‘Welcome onboard candidate X’
Name blind applications to be trialled at a Yorkshire uni
A West Yorkshire university has been selected as the only place of higher education in the North of England to trial a pilot scheme designed to eliminate ethnic bias in the admissions process.
The University of Huddersfield will take up the initiative for some undisclosed courses, starting in 2017, whereby the names of applicants will be masked out while it is decided whether to offer the applicant a place.
The ‘name-blind’ project has been set up to discover whether information about a would-be student’s ethnic background plays an unconscious part in the decision-making process.
Huddersfield is joined by the universities of Exeter, Liverpool and Winchester in the name-blind project, which is co-ordinated by UCAS, the UK’s shared admissions service, in tandem with the independent campaigning organisation Supporting Professionalism in Admissions.
University of Huddersfield chiefs say they are confident that their current admissions process is already fair and transparent, and that it selects applicants purely on the basis of talent and the ability to benefit from courses.
Deputy Vice-Chancellor, Professor Tim Thornton, continued: “We have one of the most open cultures in UK Higher Education, with a very large ‘widening participation’ cohort who go on to great academic and career success.
“Our participation in the name-blind trial in practice builds on existing practice at the University which has been developed over many years, and reflects our determination to be at the cutting-edge when it comes to fair and effective admissions policies.”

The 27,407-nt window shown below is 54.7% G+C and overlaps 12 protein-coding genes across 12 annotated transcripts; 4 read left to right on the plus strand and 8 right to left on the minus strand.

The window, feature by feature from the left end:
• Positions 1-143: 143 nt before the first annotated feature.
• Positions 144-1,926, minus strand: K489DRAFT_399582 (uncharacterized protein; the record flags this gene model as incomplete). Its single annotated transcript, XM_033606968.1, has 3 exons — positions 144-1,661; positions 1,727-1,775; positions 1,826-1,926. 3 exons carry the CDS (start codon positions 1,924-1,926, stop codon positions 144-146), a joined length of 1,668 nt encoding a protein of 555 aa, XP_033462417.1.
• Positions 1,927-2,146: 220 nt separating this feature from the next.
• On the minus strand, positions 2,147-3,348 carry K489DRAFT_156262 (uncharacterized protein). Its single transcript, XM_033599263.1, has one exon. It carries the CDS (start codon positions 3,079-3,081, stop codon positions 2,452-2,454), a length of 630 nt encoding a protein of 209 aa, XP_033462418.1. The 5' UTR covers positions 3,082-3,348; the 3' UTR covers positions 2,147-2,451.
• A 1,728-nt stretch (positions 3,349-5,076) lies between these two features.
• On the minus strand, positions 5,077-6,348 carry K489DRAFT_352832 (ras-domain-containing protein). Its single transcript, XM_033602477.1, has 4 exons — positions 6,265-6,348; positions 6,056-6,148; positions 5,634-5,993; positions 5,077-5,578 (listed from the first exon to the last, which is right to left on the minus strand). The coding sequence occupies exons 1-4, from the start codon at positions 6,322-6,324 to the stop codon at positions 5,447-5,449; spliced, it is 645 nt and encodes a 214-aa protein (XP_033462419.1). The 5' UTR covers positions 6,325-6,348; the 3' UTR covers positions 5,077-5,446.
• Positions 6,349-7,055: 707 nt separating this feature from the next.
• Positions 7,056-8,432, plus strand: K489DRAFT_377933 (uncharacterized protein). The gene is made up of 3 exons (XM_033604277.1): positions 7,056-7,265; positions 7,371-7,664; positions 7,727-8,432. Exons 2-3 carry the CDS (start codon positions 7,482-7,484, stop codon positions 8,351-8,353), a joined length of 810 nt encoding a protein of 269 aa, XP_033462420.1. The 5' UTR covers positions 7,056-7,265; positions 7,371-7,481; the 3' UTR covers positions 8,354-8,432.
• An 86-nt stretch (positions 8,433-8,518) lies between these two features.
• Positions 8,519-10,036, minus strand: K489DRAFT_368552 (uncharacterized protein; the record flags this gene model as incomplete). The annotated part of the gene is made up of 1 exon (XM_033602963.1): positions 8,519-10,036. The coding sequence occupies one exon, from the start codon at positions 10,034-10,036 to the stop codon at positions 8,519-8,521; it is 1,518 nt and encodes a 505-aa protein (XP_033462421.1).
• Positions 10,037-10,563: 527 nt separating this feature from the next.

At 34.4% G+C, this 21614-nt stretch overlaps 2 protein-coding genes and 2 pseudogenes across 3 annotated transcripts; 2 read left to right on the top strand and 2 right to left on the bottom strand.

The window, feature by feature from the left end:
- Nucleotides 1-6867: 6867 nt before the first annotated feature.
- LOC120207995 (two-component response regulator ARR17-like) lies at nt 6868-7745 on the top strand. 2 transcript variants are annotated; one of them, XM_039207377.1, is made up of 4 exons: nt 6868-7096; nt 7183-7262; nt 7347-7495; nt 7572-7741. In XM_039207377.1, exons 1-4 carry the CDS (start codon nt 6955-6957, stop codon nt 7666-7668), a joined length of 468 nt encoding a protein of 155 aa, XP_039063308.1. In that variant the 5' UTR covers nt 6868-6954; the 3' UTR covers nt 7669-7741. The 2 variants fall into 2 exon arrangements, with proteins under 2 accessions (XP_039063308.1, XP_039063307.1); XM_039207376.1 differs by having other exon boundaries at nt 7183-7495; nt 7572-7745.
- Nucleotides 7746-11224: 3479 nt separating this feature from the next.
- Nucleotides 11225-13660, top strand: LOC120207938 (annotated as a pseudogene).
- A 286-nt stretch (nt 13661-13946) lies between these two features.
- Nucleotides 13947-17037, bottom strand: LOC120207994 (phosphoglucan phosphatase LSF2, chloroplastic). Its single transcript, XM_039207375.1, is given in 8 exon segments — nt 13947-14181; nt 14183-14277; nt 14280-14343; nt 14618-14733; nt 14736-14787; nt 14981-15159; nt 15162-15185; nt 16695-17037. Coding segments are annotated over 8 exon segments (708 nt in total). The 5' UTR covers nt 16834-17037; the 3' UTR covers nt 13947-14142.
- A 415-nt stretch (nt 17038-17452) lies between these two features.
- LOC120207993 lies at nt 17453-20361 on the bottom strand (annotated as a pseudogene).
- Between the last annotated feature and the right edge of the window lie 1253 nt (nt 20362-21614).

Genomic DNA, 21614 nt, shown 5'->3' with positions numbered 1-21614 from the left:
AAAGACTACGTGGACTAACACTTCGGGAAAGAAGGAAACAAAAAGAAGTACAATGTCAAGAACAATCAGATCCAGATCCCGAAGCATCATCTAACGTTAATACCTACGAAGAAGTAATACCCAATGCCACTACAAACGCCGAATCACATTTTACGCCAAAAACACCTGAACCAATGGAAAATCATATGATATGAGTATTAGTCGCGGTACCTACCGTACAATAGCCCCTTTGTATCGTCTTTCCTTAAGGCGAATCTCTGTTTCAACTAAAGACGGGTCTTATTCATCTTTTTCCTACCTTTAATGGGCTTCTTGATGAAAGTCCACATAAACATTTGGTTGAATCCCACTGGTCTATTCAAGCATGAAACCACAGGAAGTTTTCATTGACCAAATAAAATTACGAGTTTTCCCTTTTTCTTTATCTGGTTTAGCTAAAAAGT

The four universities volunteered for the name-blind experiment, in response to a call made by the then Prime Minister, David Cameron.
He was reacting to the publication of a report highlighting ‘concerns in government’ that well-qualified people are not getting offers from universities and colleges because of ‘bias in higher education admissions’.
The Vice-Chancellor of the University of Huddersfield, Professor Bob Cryan, is a member of the UCAS board and was keen for his institution to take part.
Helen Thorne, UCAS’ Director of External Relations, said: “Managing university admissions is a complex business. Universities use different technology systems and many use a number of different admissions processes for individual subjects.
“Admissions professionals are concerned that if UCAS were to mask names centrally this could affect their ability to maintain relationships with students and undermine efforts to widen participation.
“The projects being undertaken in 2017 will enable universities to evaluate the effectiveness of a name-blind approach and how it could complement existing approaches used to ensure that admissions are fair for all.”